With the prospect of a twice weekly flight of Delta Airlines from the regional hub of Atlanta, Georgia, Abaco hoteliers and tourism professionals were urged to “fix product issues” so they can be ready to enjoy the full benefit of the additional 7,200 additional annual visitors.
Kerry Fountain, the Out Islands Promotion Board’s Executive Director, said the flight, slated to begin service in December, is expected to provide service year-round, even during the slowest periods like September.
“Delta’s intention is to operate this flight on a year-round basis two days a week. This is fair warning, Delta is here on a year-round basis. They will not be here if the hotels are closed in September,” Fountain said.
He said the 70-seater service, which will fly into Marsh Harbour every Tuesday and Saturday, beginning on December 19, was “vital” to broadening Abaco’s airlift access reach beyond Florida.
Fountain went on to say that commercial air access to Abaco from the US, which accounts for 85 percent of its visitor market, is currently limited to American Airlines out of Miami, Bahamasair from West Palm Beach, and Silver Airways from Fort Lauderdale.
Now, besides opening up Atlanta, the new Delta service will also link into the Bahamas’ key northeastern markets of New York, Boston, Washington D.C., and Baltimore.
With this service coming, Fountain called on Abaco hotels and the wider tourism industry to focus on product upgrades, likening it to preparing a dinner party for expected guests.
Yet for resorts based on Treasure Cay and Green Turtle Cay, the visitors brought in by Delta will be faced with an $85 one-way cab fare and ferry journey to reach them.
“That is expensive,” Fountain added. “What are the things we have to do to correct that, lower the product costs?
“We have to identify the product issues and fix the product issues before this flight comes down. What do our hotels need to do to attract potential visitors from the US, even Canada, which will feed into that Delta flight?”
He questioned whether hotel websites were mobile and iPhone friendly, given that this was how many travelers today did their research and booked vacations. And whether hotels were ready to handle queries from potential visitors in the evening hours of 7 p.m. to 8 p.m., when most persons were at home and eyeing potential vacation spots.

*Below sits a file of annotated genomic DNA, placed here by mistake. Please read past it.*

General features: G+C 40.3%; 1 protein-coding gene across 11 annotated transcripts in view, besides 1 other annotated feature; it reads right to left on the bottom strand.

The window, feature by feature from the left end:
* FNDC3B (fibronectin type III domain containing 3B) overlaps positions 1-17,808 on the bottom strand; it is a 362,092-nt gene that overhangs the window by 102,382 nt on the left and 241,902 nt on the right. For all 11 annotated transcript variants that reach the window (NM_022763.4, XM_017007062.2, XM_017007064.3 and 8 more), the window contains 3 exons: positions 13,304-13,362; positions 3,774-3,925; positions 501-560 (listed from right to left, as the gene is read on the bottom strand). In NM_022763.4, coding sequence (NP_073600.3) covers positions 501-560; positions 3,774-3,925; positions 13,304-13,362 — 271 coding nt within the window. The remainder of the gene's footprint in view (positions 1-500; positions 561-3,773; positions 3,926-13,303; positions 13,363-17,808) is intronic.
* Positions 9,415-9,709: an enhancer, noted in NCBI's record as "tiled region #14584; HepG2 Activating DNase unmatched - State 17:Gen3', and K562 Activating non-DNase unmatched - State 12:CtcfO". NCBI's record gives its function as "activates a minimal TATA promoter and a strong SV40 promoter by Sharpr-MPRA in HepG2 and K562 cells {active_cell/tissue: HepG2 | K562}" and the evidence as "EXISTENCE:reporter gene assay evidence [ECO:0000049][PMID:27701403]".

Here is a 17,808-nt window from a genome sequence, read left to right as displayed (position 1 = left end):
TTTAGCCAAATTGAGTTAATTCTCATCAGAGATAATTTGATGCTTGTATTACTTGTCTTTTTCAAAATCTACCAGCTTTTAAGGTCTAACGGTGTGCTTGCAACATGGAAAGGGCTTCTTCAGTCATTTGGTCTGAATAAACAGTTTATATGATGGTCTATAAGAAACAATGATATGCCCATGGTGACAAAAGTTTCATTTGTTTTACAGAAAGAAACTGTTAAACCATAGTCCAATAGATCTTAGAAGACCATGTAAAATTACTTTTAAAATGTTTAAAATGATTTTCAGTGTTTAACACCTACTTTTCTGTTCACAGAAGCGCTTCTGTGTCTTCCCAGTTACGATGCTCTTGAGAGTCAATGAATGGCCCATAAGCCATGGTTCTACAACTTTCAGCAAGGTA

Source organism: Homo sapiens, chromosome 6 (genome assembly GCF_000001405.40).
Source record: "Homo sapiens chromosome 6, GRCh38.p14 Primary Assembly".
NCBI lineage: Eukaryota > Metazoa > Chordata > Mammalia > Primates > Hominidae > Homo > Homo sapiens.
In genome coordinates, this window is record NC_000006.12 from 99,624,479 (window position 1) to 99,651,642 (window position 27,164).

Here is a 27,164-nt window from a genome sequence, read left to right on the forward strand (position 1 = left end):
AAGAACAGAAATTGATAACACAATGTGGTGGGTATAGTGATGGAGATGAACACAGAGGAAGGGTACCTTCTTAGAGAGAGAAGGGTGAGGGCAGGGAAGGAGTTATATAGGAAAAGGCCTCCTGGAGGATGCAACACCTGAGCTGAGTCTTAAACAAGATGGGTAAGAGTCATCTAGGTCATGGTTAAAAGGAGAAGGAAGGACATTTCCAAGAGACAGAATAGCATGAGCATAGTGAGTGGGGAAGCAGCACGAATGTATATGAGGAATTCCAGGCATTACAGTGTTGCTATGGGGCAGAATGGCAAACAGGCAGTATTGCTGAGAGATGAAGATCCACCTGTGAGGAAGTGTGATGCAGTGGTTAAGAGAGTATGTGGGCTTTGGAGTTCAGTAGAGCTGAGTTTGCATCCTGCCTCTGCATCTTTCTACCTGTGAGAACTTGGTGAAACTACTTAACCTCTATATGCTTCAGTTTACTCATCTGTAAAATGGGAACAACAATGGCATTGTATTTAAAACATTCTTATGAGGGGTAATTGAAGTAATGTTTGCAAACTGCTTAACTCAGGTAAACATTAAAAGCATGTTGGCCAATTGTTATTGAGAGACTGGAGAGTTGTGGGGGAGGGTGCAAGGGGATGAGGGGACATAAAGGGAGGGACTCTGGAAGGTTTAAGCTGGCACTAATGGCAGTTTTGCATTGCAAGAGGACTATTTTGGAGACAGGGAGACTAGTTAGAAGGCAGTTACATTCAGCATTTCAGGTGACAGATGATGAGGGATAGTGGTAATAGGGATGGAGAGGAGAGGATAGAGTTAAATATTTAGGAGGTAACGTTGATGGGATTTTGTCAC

“One of the things we realize is that we all come to the table with good ideas and solutions, but we don’t come to the table with dollars to help hotels get it done,” Fountain continued.
He went on to say that the Out Islands Promotion Board’s marketing efforts would be in vain if hotels could not implement the necessary measures to ensure their success.
He added that, for that reason, the Board had “stepped up” and moved to locate the right service providers who could help small Family Island hotels. This even involved negotiating contracts with them, in an effort to get a better price, and paying these providers on the hotels’ behalf.
He explained that the $500 per month cost to maintain the website for the Sandpiper Inn at Schooner Bay, for example, was being split $400/$100 between the Promotions Board and the resort.
Room allocation management and general management support were other services of use to Family Island hotel owners, the Executive Director said, adding that many proprietors often owned multiple businesses such as gas stations and grocery stores.
Emphasizing that the Board wanted to make the costs of getting to the Family Islands the same as those for accessing Nassau, Fountain said the Boards was also looking at strategies and incentives to entice visitors.
“We have failed to convert our proximity that we brag about in our advertising. We have failed to convert that into affordability.
“Grand Bahama is 112 miles, and Exuma is 316 miles, from Miami, but look at price. Abaco to Miami is $448 and it’s 205 miles away.”
Fountain, speaking while at the Abaco Business Outlook conference, said the Out Island Promotion Board has a $250 airfare credit promotion for guests staying consecutive nights at participating hotels.
“When we do a spot analysis, proximity is right at the top,” Fountain explained. “When we talk about weakness, the cost of getting to the islands is always right up at the top.
“I think what is required, and we are now in the embryonic stages of exploring how we do it, but what is really required is a national airlift plan for the Family Islands. We need to determine how to make it not just more convenient but more affordable as well.”